Gangan Joker’s May 2012 issue boasts a gorgeous illustration of Tasogare Otome’s ghostly bishoujo – before getting into the subject matter at all, one will be instantly won over through the art’s unhindered length.
Bathing bishoujos are nothing out of the ordinary in this modern day, yet rarely does one receive the sight of an artwork this ero-elegant. It’s concurrently steamy and eloquent – the former is more apparent as to why, although the graceful points of this work come through technical application. A rarity indeed is it for an anime artwork to stretch landscape in width – normally, the sight of a second dimensional female as she bathes gets butchered down to a less satiating, or more physique emphasizing, image size frame.
That is however assuming the girl isn’t just angled in a manner to fit on the page.
Both of those are fine in their own right, yet they’ve been utilized to such a great extent – they’re no longer particularly creative or effective. On the other hand, the subject matter placement and positioning of this piece excels in that it is both unique and full of impact. Yukko’s body is not shown in entirety – partially cutting off elements of an artwork is a known technique which in fact makes the element in question far more alluring to the eye.
For another detail of individuality in this piece, notice the angle at which Yukko is positioned – it’s not a flat left to right, but something which works in conjunction with the value to formulate a depth effect. Yuuko’s buxom body feels as if spilling our direction almost.
Her foremost thigh sits perfectly in the center of the canvas, however it tilts off to the left of the composition – making for a more powerful visual effect through the ever-popular rule of thirds. This thigh of hers is in essence, the main focal point – the forward most striking feature of the artwork. One can actually see that the lower body dominated half of the image can formulate a complete composition in itself – of course however, the other portion also offers much to indulge in.
Informal balance exists as per the asymmetrical sight of her upper body – a result of the aforementioned exquisite choice of placement and positioning. Her hands, breasts, and visage all have depth much like her thigh, proportioned to sizes true and exact – yet they’ve been drawn to a perspective which ensures they do not overpower the focal point, her thigh. Her expression was kept from looking bland through a simple wink of the eye – and similarly, her hands are not idling either.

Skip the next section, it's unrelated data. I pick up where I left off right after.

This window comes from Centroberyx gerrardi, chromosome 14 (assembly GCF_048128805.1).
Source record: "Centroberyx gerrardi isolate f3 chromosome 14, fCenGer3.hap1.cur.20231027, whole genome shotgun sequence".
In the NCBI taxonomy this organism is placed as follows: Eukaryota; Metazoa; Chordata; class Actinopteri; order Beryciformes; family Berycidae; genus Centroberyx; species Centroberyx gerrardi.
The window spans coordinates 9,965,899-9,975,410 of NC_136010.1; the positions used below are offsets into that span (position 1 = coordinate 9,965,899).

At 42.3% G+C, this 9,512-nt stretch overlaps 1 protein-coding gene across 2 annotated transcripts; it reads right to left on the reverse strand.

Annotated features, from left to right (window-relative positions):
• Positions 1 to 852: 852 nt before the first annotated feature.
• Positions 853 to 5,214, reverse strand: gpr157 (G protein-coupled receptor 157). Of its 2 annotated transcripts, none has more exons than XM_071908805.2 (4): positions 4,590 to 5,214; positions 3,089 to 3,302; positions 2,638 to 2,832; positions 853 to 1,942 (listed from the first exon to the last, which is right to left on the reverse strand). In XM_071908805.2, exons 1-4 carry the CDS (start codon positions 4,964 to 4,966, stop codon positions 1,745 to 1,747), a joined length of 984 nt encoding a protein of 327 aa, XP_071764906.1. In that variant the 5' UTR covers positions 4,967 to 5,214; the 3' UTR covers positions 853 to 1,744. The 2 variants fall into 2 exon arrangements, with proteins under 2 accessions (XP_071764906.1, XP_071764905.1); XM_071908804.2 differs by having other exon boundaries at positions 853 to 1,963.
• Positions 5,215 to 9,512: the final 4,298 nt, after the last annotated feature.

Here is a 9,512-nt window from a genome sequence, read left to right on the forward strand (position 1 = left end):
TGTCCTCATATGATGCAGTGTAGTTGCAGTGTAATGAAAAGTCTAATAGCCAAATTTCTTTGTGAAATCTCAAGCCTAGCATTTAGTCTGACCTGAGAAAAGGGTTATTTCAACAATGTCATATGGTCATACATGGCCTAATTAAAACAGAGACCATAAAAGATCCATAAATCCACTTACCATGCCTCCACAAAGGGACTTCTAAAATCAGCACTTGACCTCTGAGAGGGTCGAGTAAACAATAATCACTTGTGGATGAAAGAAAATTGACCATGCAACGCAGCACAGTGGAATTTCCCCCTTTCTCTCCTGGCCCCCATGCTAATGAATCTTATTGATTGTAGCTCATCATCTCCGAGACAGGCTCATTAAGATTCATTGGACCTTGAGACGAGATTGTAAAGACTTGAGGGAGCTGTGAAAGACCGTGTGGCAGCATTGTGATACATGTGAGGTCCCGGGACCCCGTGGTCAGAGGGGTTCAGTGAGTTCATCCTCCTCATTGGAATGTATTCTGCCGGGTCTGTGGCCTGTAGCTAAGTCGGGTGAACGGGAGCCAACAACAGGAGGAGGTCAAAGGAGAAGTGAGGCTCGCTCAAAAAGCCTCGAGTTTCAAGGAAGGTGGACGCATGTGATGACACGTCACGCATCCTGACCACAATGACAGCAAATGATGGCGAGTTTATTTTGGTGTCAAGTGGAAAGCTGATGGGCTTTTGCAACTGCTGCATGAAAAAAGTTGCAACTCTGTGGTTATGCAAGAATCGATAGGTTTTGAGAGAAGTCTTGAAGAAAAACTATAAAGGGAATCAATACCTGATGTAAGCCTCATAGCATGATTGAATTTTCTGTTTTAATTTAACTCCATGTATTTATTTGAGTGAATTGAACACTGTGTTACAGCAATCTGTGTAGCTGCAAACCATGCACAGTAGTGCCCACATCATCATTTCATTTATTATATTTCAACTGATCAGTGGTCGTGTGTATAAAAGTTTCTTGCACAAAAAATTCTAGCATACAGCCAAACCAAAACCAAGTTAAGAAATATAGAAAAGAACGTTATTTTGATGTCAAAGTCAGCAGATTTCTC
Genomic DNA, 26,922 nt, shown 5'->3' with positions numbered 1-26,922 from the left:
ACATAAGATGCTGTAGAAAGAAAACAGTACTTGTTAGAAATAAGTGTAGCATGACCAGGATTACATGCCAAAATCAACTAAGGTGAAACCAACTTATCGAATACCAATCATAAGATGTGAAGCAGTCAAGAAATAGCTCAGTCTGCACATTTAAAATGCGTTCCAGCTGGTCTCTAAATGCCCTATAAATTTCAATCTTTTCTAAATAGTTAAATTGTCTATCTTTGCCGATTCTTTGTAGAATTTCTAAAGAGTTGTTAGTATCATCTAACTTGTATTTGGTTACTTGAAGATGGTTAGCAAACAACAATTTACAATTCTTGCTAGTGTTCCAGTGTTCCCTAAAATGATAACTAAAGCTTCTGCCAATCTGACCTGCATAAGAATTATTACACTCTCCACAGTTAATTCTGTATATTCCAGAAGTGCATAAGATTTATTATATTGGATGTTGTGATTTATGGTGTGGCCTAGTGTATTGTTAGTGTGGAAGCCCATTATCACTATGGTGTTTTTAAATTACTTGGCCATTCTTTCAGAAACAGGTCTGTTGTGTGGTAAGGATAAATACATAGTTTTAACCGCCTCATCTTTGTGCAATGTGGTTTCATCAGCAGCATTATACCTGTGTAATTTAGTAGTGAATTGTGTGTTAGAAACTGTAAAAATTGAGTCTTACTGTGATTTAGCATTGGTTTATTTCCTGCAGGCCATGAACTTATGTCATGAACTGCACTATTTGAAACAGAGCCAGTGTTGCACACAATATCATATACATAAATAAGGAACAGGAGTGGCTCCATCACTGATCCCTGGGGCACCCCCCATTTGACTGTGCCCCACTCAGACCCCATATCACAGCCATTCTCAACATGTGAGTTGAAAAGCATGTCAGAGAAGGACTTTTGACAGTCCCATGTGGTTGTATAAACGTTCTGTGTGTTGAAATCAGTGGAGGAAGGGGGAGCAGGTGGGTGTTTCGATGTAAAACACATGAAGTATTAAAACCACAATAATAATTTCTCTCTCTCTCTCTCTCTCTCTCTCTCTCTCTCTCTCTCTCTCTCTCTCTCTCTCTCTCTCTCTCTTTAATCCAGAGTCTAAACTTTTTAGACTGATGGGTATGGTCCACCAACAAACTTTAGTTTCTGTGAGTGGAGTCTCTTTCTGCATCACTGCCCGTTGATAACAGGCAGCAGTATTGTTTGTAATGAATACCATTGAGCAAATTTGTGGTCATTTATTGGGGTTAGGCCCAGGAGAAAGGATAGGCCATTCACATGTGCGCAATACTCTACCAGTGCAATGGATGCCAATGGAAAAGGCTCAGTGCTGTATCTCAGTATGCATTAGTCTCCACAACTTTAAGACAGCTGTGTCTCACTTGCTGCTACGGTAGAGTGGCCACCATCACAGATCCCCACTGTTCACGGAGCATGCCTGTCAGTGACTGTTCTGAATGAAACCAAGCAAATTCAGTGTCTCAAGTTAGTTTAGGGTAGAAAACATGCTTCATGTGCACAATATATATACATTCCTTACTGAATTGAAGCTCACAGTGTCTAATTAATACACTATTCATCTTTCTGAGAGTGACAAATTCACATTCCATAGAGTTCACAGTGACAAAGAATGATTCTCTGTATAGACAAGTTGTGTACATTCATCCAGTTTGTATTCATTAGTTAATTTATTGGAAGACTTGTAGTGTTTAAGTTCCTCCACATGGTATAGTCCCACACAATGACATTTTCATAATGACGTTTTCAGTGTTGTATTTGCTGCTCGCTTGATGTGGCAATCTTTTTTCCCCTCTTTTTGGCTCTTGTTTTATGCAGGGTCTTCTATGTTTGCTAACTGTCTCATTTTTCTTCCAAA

There’s many a method to go about portraying a female’s chest in artwork, anime or not – and most commonly, the tact chosen is to suggestively bulge them out of the artwork, yet thankfully that’s not the case with this creation. Seen here is the most perfected style of oppai implementation – they weren’t touched at all.
Breasts don’t have muscles within them, nor do they move on their own as is oft-seen in many a low caliber illustrative piece – the artist of this spectacular artwork kept her chest as is, leaving them settled in a natural manner, and covered the more explicit areas in a fashion both relevant and artistic. The squirting water is the most lively aspect of the illustration – substantially improving the degree at which this artwork grasps the eye through its usage of negative space, and lovely modus operandi of balancing the artwork as a whole.
Had the water been absent, and say her arm was merely covering her oppai, the foot to the far left would be too prominent – and the piece would just feel lacking overall as contrast would be nonexistent. Yet we can rest assured as that’s not the case – and many should be able to admit, this has to be one of the best artworks in general ever seen.